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The Tamara Anna Cislowska Collection


Release Date: 01/14/2008 
Label:  Abc Classics   Catalog #: 4766297   Spars Code: n/a 
Composer:  Percy Aldridge GraingerDavid ChesworthArvo PärtCharles Koechlin,   ... 
Performer:  Tamara Anna Cislowska
Number of Discs: 5 
Recorded in: Stereo 
Back Order: Usually ships in 2 to 3 weeks.  

Notes and Editorial Reviews

Full tracklisting:

CD1
Lindley EVANS (1895-1962) Lavender Time
Alfred HILL (1870-1960) One Came Fluting
Lindley EVANS Fragrance
Frank HUTCHENS (1892-1965) Two Little Birds
Lindley EVANS Lullaby
Roy AGNEW (1893-1944) Rabbit Hill
Frank HUTCHENS Sunday Morning; The Enchanted Isle
Miriam HYDE (1913-2005) The Fountain
Alfred HILL Doves; The Poet Dreams; Valse Triste
Frank HUTCHENS arr. Tamara Anna Cislowska: Cinderella from The Cinderella Suite
Frank HUTCHENS Fairy Ships
Roy AGNEW Fairy Dell from Rural Sketches; Starry Night from Rural Sketches; A Country Lane
Arthur BENJAMIN (1893-1960) A Song with a Sad Ending - from Fantasies, Book 1 Read more /> Frank HUTCHENS The Island
Alfred HILL Dancing Faun
Frank HUTCHENS Weeping Mist; Minuet
Percy GRAINGER (1892-1961) Irish Tune from County Derry
CD 2
Percy GRAINGER The Gum-Suckers' March
Mirrie HILL (1892-1986) The Leafy Lanes of Kent
Percy GRAINGER Colonial Song
Frank HUTCHENS At the Bathing Pool
Roy AGNEW An Autumn Morning; Toccata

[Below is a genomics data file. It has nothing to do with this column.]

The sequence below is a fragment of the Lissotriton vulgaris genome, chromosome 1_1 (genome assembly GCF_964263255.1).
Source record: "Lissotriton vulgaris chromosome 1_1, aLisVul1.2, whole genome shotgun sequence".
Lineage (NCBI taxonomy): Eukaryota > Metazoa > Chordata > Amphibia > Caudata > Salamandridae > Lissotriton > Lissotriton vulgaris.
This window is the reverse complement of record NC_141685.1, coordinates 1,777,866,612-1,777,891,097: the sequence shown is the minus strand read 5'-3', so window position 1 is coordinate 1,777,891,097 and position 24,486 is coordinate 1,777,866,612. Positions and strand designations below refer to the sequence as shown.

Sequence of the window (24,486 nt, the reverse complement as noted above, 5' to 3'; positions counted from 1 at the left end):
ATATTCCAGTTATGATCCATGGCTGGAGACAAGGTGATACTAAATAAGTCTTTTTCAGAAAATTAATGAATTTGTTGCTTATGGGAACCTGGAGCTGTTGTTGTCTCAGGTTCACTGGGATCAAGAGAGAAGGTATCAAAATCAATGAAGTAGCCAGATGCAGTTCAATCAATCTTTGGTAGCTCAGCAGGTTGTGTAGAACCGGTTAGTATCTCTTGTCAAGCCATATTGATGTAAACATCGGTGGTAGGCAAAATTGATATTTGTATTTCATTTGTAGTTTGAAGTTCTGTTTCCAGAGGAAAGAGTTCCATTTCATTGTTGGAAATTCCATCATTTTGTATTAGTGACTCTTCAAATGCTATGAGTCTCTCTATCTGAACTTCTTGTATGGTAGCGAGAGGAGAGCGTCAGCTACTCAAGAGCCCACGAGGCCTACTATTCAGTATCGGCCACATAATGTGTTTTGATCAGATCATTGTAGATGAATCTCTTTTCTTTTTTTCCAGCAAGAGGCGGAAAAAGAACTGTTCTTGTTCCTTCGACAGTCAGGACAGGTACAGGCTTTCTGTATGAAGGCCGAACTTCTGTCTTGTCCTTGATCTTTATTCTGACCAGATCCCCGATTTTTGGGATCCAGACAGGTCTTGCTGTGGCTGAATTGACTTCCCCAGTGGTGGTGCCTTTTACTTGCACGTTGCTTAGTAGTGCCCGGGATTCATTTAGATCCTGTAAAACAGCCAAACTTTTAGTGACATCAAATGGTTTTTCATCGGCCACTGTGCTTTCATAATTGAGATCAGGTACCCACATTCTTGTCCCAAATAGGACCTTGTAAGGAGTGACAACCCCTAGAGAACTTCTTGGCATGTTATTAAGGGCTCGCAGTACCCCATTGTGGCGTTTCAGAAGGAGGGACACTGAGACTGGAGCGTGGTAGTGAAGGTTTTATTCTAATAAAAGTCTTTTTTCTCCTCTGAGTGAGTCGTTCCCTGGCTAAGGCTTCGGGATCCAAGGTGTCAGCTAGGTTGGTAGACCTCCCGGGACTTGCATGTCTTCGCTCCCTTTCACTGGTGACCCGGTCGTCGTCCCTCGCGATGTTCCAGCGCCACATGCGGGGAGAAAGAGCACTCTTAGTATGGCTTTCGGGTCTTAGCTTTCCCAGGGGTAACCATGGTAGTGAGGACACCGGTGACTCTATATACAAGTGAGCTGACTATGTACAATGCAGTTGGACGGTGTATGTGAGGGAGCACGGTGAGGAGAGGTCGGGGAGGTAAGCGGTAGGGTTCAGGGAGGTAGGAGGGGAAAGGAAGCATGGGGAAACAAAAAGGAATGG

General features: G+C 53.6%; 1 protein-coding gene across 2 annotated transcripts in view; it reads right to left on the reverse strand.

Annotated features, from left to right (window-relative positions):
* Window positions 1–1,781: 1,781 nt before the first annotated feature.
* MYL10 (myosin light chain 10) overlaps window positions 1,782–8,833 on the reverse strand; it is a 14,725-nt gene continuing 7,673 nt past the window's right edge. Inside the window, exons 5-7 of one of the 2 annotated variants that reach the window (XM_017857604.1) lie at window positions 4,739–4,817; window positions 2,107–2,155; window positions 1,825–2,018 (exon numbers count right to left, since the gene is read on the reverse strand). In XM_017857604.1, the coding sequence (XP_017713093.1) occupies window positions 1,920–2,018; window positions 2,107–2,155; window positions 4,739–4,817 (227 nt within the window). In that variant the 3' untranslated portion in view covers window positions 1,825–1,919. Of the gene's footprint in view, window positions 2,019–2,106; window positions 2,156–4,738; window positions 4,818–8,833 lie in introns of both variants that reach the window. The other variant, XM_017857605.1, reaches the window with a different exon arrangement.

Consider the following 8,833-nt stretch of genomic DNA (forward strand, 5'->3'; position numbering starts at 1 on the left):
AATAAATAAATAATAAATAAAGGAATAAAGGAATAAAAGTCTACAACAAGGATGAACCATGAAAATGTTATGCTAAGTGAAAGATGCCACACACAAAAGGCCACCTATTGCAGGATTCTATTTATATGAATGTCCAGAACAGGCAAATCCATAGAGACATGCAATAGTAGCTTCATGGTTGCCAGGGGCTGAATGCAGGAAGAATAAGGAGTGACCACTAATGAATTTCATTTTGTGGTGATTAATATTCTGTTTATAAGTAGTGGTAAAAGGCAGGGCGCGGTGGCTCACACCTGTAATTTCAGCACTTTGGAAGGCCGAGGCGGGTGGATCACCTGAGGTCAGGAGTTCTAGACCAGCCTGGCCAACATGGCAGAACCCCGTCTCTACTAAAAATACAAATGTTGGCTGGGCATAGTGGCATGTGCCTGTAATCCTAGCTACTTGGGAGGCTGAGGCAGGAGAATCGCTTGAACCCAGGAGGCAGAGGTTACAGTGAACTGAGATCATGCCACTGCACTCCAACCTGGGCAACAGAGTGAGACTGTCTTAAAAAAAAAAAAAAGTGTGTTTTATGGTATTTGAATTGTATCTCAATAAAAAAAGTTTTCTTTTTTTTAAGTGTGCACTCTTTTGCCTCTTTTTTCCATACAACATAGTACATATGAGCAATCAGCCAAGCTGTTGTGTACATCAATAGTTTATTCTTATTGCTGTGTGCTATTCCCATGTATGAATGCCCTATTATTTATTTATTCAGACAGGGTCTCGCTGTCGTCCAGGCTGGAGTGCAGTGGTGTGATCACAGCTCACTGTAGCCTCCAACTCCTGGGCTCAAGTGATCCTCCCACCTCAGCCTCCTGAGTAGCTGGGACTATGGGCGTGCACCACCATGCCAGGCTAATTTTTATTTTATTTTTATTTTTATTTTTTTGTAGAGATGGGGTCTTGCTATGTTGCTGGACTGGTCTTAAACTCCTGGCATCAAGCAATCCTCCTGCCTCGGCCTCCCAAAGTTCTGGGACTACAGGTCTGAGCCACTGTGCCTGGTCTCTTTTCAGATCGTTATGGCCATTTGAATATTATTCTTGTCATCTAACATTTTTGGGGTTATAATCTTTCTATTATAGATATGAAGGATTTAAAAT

Lindley EVANS Vignette; Merrythought
Frank HUTCHENS By the River
Lindley EVANS Rhapsody
Frank HUTCHENS Evening
Roy AGNEW A Child's Dream from Contrasts - Trains
Percy GRAINGER The Sussex Mummers' Christmas Carol
Alfred HILL Come Again Summer
Roy AGNEW Before Dawn; Dance of the Wild Men
CD 3
Modeste MUSSGORSKY (1839-1881) arr. Sergei RACHMANINOV (1873-1943) Hopak from Sorochintsi Fair
Pyotr Ilyich TCHAIKOVSKY (1840-1893) October: Autumn Song from The Seasons, Op. 37b (No. 10)
Mili Alekseyevich BALAKIREV (1837-1910) The Lark - concert transcription of the song by Mikhail Ivanovich Glinka (1804-1857)
Sergei RACHMANINOV Elegy in E-flat minor, Op. 3 No. 1
Aleksandr Nikolayevich SKRYABIN (1872-1915) Mazurka in E minor, Op. 25 No. 3; Prelude in G-flat major (Lento), Op. 11 No. 13; Prelude in E minor (Lento), Op. 11 No. 4; Prelude in D major (Andante cantabile), Op. 11 No. 5
Josef LEVINE (1874-1944) Humoresque
Aleksandr Nikolayevich SKRYABIN Etude in C-sharp minor (Andante), Op. 2 No. 1
Sergei RACHMANINOV Prelude in C-sharp minor, Op. 3 No. 2
Aleksandr Nikolayevich SKRYABIN Prelude in F-sharp major (Allegretto), Op. 16 No. 5; Prelude in E-flat minor (Lento), Op. 16 No. 4
Pyotr Ilyich TCHAIKOVSKY Nocturne in F major, Op. 10 No. 1